In recent months we have been having discussions with the Northern Territory (NT) and Victorian Governments in relation to the privatisations of the Port of Darwin and Port of Melbourne, respectively. This work has been part of the ACCC’s wider advocacy relating to the privatisation of nationally-significant infrastructure, and is separate from our role under the merger provisions of section 50 of the Competition & Consumer Act 2010 (Cth).

In relation to the Port of Darwin, which was recently leased to the Landbridge group for $506 million, the NT Government initially proposed a price monitoring regime to apply to limited services provided by the Port of Darwin post-privatisation. We had concerns about how effective this regime would be to constrain the monopoly power of the port and discussed with staff from the NT Government the benefits of a negotiate / arbitrate regime, as envisaged by Hilmer.

Pleasingly, the NT Government decided to strengthen the regime to set out a form of negotiate / arbitrate through an ‘access policy’ that is to be developed by the successful bidder and must be approved by the NT Utilities Commission. This regime appears to be similar to the process by which access is gained under a Part IIIA access undertaking.

Our dialogue with the Victorian Government has been even more productive. The Victorian Government has proposed significant improvements to the current regime applying to the Port of Melbourne.

These include capping certain charges to CPI for at least 15 years, regular reviews by the Essential Services Commission of the lessee’s compliance against strengthened pricing principles, and the ability for more direct forms of regulation to be imposed. I consider the proposed amendments move the dial towards a more robust regulatory regime to apply post-privatisation, and are more rigorous than measures in place at other major Australian container ports.

A comment on institutional arrangements

Finally, and as requested, I will briefly address the proposal by the Harper Review to break up the ACCC with the separation of pricing and access functions and the establishment of a new and “converged” national infrastructure regulator.

I will simply point out a number of concerns with this proposal.

Competition law, consumer protection and economic regulation are complementary tools, with the single objective of improving the economic welfare of consumers.

Both the ACCC and proposed new agency would be economic regulators. That is, both agencies would have a common base in economics. The synergies between, and the complexities of separating, competition, consumer protection and economic regulation are evident when the practical operation of two separate regulatory agencies is considered. The potential overlap between the two agencies would be considerable, and should concern businesses.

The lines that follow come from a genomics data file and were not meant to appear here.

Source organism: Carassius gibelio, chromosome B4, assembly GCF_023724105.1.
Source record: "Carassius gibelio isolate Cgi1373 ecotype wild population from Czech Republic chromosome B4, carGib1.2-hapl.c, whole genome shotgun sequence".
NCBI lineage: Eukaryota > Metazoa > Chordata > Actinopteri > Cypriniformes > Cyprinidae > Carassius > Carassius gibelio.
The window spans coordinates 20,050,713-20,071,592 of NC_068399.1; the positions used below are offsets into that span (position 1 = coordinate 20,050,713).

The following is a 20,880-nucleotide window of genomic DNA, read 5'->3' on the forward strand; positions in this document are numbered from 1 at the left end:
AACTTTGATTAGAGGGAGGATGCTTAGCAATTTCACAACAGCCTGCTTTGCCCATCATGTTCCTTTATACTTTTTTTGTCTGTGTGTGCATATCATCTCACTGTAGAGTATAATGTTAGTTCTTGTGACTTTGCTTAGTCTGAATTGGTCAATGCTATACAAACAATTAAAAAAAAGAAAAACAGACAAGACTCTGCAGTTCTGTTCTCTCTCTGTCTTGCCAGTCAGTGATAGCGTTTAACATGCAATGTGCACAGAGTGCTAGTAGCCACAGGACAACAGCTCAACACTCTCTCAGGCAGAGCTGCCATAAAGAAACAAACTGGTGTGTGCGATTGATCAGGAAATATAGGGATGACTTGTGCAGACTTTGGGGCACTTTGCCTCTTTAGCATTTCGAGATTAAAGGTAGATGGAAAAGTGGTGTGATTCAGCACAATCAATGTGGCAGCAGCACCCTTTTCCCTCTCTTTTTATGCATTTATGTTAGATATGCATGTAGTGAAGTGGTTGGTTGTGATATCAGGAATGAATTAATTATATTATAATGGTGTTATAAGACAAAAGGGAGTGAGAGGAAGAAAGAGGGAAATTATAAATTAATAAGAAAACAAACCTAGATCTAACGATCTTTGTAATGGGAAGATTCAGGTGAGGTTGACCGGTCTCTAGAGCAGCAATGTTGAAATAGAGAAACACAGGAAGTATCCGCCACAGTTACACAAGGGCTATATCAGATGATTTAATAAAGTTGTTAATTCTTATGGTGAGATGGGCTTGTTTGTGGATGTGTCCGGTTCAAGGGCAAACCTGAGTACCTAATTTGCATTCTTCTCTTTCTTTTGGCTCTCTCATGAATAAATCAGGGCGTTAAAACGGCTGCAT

For example, in telecommunications, the ACCC would investigate claims of anti‑competitive conduct in the communications sector under Part XIB, deal with consumer protection issues such as broadband advertising under the ACL, and monitor and report on prices and competition in the telecommunications sector also under Part XIB of the CCA.

The new agency would assess and enforce terms of access to the NBN in the special access undertaking from NBN Co, assess and enforce Telstra’s structural separation undertaking and plan to migrate its customers to the NBN, and set wholesale prices and wholesale terms of access for declared services under Part XIC of the CCA.

Under this model, where an issue arises in relation to network access or NBN migration, telecommunications access providers, access seekers and end-user groups would have to engage with both the ACCC and the new agency.

The creation of a separate access and pricing regulator would, I believe, make it more confusing and burdensome for both businesses and consumers who would have to deal with two agencies. Further, common issues will no longer be addressed consistently across the agencies.

In general, of course, there is a link between section 46 and the National Access Regime. Many in this room will recall that one of the drivers for the establishment of the National Access Regime was the perceived limitations of section 46 to deal with access to essential infrastructure.

Today, in many respects, section 46 and the National Access Regime are two sides of the same coin. Complaints about access to essential facilities can often be considered under both section 46 and the National Access Regime. Breaking up the ACCC would see that such complaints considered by different agencies and so would be inefficient and duplicative.

Closing remarks

To conclude, it is excellent to see that infrastructure policy is back on the agenda, as evidenced by today’s workshop.

The time is right to progress pro-competitive infrastructure policies. I hope I have provided a few policy ideas to put in the mix.

Thank you for your time.